He added that Congress needs to reform the immigration system and he would support establishing a pathway to citizenship for some undocumented immigrants who have been here for many years. He also supports President Trump’s plan for constructing a wall along the southern border, saying that many people misunderstand the rationale for the wall.
“A wall could be looked at as something that’s going to prevent you from getting somewhere — or it’s going to protect you from danger, from threats,” said Gallegos, who helped found the city’s Latinos Conservative Organization last year. “It has never been to deter people from reaching the dream.”
“It’s more complicated than, ‘We’re going to get rid of all of the criminals.’ ”
Longstreet Cafe’s general manager, Bobby Peck, said that Americans have become too quick to label one another. He’s dismayed at how hard-working Hispanic immigrants have been unfairly cast as dangerous criminals — and how even guys like him get inaccurately labeled.
“I’m automatically a sexist, racist, homophobic or whatever because I’m a white male southerner,” said Peck, 68, who has worked at Longstreet for 21 years. “Instead of getting to know each other as people, as individuals, we’re just lumping everybody together and saying: This group is this. This group is that.”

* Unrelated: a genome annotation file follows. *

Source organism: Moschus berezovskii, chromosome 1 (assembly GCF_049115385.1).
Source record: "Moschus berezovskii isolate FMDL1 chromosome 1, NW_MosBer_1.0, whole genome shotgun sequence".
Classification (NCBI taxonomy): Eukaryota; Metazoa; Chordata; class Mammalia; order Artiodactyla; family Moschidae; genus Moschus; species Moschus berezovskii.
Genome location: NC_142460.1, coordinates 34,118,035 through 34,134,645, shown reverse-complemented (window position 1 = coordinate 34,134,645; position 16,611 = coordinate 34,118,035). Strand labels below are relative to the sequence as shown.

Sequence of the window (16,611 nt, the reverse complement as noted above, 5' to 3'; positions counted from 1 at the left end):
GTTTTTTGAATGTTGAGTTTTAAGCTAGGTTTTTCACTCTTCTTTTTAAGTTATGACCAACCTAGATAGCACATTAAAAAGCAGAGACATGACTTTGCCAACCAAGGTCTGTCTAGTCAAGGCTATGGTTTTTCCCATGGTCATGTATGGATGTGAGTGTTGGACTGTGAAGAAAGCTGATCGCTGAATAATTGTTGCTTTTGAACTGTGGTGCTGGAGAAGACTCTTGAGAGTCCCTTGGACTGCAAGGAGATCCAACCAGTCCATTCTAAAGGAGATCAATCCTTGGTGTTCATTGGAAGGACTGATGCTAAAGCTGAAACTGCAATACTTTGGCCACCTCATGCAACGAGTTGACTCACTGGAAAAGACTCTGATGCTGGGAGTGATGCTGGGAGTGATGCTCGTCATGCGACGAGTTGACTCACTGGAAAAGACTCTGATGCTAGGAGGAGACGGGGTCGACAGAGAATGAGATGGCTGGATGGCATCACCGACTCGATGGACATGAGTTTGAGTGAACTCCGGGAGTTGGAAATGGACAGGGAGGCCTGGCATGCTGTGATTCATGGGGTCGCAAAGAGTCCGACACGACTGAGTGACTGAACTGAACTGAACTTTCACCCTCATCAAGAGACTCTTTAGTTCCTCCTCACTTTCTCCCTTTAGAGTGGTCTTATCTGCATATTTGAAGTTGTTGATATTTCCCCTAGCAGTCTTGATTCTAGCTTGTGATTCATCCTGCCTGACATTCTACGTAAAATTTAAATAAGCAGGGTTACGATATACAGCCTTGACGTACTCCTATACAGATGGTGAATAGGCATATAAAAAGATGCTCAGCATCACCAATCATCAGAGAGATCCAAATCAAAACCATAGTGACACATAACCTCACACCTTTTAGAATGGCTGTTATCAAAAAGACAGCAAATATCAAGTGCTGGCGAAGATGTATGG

Peck considers himself a moderate conservative — he wrote in Ben Carson for president — and he thinks that those in the country illegally should be given citizenship. (All of his employees have the paperwork needed to legally work at Longstreet, he noted.) He doesn’t know how the laws should be changed, but he can’t believe it hasn’t happened yet.
“I’m not smart enough to know the road to take, to be honest. And, you know, what scares me is that I don’t know if the people in leadership do either,” Peck said. “Most people realize that it is complicated. It’s a lot more complicated than saying, you know, ‘We’re going to build a wall’ and ‘We’re going to stop it.’ It’s more complicated than, ‘We’re going to get rid of all of the criminals.’ . . . And it must be tough for politicians to come up with a plan. I mean, nobody’s come up with a great one yet.”